Meritocracy in China: Meritocratic Society or Dunning-Kruger Effect on Steroids?


Say what you want about let’s call it Western society but for better or worse, a valid case can be made that meritocracy contributed to the current dominance (economic and otherwise) of the West. Whether meritocracy took the form of capitalism (the proverbial American dream, if you will) or socialism (in Northern Europe, with different values but nonetheless a meritocratic framework), it is hard to envision an equation in which it didn’t play a reasonable role.

As a bit of anecdotal evidence, we can compare Stalin’s World War II army to that of Germany. While German military leaders for the most part embraced Otto von Bismarck’s meritocracy, Stalin was busy surrounding himself with generals chosen primarily based on loyalty/obedience rather than military qualities. The end result was mostly avoidable decimation on all fronts when it came to the Soviet army.

To close this parenthesis, we can limit ourselves to stating that “meritocracy works” can be considered a quasi-axiomatic statement.

Where does China stand in this equation?

Unfortunately, not as good as the West, for reasons which range from historical to pragmatic ones, for example:

  1. The fact that Mao Zedong had quite a few things in common with Stalin when it came to selection criteria, the elimination of potential adversaries or “enemies of the State” and so on
  2. The fact that while the Deng Xiaoping and post-Deng Xiaoping era was marked by tremendous growth, this growth was oftentimes chaotic and a generator of inequality, with ample collateral damage brought about by corruption (buying your way toward influence, greasing a few hands so as to make business-related bureaucratic processes more straightforward and so on)
  3. Nepotism, in other words promotion based on family ties or anything else of that nature rather than meritocracy, a topic we have dedicated an entire article to (which can be accessed by clicking HERE)
  4. Improper education. It is important to state that in affluent Western societies, meritocracy was frequently built upon generational prosperity, generational prosperity that tends to be conducive to better and better education. In China, we are just getting there and as such, once cannot expect proverbial paradigm shifts overnight
  5. Cultural and economic confusion. While socialism with Chinese characteristics clearly “worked” (especially compared to the previous model) if we limit ourselves to analyzing metrics such as nominal GDP or GDP growth rates, it is so unique that it brought about amble confusion when it comes to anything from the cultural to the economic dimension. Is China embracing Western values along with Western prosperity or does it frown upon them? Is socialism with Chinese characteristics closer to socialism or capitalism? The list could go on and on. In light of the fact that meritocracy in the absence of clarity is difficult to envision, it should come as no surprise that China is (still) lagging behind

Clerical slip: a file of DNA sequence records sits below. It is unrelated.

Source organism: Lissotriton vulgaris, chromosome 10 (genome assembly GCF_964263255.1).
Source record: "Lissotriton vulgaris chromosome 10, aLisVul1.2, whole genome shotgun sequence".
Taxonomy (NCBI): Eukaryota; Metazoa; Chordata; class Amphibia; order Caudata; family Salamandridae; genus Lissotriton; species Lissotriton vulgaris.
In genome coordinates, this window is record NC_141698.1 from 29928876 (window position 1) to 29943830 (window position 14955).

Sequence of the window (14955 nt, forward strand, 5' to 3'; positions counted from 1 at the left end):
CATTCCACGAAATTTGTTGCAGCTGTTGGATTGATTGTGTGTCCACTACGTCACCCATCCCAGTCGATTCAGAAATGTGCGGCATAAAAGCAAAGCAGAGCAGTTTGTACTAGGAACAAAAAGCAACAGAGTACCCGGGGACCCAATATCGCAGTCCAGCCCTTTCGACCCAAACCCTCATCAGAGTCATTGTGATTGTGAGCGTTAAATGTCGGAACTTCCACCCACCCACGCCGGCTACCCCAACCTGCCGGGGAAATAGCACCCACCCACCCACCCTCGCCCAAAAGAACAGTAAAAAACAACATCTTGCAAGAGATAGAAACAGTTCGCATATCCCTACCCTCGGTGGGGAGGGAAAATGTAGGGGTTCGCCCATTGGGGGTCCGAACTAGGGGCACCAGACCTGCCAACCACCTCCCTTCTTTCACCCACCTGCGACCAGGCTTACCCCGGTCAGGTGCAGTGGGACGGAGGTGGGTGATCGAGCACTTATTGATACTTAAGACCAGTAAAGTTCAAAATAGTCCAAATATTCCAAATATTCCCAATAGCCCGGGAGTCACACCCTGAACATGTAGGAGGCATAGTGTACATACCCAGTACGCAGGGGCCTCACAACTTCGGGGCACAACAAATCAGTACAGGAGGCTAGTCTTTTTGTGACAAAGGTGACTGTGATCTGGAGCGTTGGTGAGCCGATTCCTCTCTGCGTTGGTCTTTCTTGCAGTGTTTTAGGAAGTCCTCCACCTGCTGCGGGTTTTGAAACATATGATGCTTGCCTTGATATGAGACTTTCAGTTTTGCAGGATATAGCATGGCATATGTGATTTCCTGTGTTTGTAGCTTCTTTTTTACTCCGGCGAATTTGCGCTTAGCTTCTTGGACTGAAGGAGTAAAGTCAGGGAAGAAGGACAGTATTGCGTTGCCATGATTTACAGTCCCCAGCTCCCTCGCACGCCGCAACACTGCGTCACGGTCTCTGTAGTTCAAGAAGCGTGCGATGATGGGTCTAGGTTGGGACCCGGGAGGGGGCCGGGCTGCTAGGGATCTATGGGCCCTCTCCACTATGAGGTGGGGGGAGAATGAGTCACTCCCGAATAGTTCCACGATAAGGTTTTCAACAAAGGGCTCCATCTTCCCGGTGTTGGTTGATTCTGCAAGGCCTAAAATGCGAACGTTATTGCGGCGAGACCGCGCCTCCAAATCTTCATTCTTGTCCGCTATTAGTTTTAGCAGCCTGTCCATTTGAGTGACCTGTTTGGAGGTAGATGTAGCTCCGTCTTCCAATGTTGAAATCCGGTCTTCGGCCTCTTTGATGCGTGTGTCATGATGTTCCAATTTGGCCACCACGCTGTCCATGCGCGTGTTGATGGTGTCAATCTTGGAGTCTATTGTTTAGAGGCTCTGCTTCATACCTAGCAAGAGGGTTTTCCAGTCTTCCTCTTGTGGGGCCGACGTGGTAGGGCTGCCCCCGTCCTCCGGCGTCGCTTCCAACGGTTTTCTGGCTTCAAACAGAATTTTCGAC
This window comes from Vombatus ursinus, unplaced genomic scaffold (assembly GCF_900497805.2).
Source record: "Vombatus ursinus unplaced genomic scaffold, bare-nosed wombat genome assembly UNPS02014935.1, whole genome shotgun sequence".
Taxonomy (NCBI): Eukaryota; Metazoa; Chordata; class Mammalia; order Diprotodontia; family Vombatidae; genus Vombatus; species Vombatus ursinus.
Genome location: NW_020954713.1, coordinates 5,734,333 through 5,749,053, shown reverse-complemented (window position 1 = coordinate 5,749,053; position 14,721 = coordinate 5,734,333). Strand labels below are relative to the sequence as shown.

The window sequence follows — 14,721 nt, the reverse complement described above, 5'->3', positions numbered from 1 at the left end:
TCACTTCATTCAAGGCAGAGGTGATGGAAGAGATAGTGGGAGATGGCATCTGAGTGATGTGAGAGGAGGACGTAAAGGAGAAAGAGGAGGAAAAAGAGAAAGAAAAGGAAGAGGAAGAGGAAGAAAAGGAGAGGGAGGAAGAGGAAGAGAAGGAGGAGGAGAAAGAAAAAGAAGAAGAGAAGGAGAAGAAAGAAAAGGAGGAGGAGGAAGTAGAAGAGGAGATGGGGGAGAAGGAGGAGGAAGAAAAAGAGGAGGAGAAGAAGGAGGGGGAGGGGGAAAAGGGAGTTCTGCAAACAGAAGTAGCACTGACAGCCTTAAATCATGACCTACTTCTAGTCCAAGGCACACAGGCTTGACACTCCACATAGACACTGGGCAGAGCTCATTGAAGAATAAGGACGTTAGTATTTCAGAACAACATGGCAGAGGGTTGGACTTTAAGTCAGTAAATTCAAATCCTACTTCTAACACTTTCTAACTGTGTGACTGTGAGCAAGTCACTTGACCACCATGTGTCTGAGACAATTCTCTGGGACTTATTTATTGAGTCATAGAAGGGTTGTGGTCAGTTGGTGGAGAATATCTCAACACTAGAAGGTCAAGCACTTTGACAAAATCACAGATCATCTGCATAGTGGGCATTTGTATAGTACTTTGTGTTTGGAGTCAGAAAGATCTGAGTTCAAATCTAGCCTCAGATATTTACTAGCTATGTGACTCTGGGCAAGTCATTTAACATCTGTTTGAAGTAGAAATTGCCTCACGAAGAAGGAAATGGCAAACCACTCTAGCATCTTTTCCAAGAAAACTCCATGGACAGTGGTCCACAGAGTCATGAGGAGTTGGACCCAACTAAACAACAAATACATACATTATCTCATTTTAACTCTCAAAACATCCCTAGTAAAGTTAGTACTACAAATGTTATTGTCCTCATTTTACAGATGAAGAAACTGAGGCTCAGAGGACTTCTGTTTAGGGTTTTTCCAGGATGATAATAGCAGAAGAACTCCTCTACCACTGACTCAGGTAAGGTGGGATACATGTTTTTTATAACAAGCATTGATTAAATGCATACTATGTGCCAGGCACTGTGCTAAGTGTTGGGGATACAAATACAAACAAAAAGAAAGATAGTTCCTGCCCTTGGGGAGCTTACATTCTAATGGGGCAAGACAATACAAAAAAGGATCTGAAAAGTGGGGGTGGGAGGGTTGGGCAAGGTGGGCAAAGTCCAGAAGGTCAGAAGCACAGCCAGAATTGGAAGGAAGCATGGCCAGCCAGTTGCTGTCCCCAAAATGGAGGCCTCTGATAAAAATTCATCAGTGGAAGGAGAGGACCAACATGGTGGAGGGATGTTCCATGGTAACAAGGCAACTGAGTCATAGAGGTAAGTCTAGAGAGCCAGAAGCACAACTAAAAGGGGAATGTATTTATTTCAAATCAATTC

6. Double standards. For example government officials who preach communist values, yet don’t hesitate to shower themselves with privileges. Later administrations and especially the Xi Jinping one have started to tackle this issue head-on but for the most part, it still lingers

As can be seen, it isn’t the least bit difficult to think of a wide range of reasons why meritocracy is not exactly status quo in China at this point in time.

However, in light of the fact that a valid case can be made that the meritocratic framework has been corrupted in the West as well to a meaningful degree (for reasons which range from a corrupt financial system where moral hazard abounds to the sometimes uncontrollable rise of populism), isn’t this entire exercise a case of the kettle calling the pot black?


But at the end of the day, the fact that meritocracy has arguably been eroded in the West as well doesn’t take away from its… well, merits. Pun intended.

It ultimately remains to be seen which path China will choose.

On the one hand, it might embark on a secular meritocratic trend of its own, perhaps (ironically) right as the West seems to be departing from its secular meritocratic trend. Such cycles are anything but unheard of historically speaking, as nations as well as systems rise and fall.

On the other hand, China might end up doing the opposite and choose to “import” Western moral hazard, financial recklessness and so on. While China has learned from the West tremendously in the most positive manner imaginable over the past decades, it doesn’t mean it didn’t pick up some bad habits along the line. Perhaps we will end up with another one of those bad habits from a meritocratic perspective as well.

While cycles seem obvious in hindsight, human beings are remarkably inapt at predicting the future, so why even bother?

Instead, we will limit ourselves to stating that the team sees tremendous value in China embracing meritocracy more so than it has thus far. In China going after its version of the American dream, while (once again, ironically) the American dream is deteriorating right before our eyes. At the end of the day, however, we have no control whatsoever over the path China chooses to embark on.

What we can do, however, is be swift to adapt to whatever it is that reality throws our way. Needless to say, we are always more than eager to also help our clients with just that. Should you be interested in tapping into our expertise, simply visit our Consulting section to find out what we can do for you or if you already have a proposal in mind, send us a message through our Contact section and we will do our best to get back to you in a timely manner.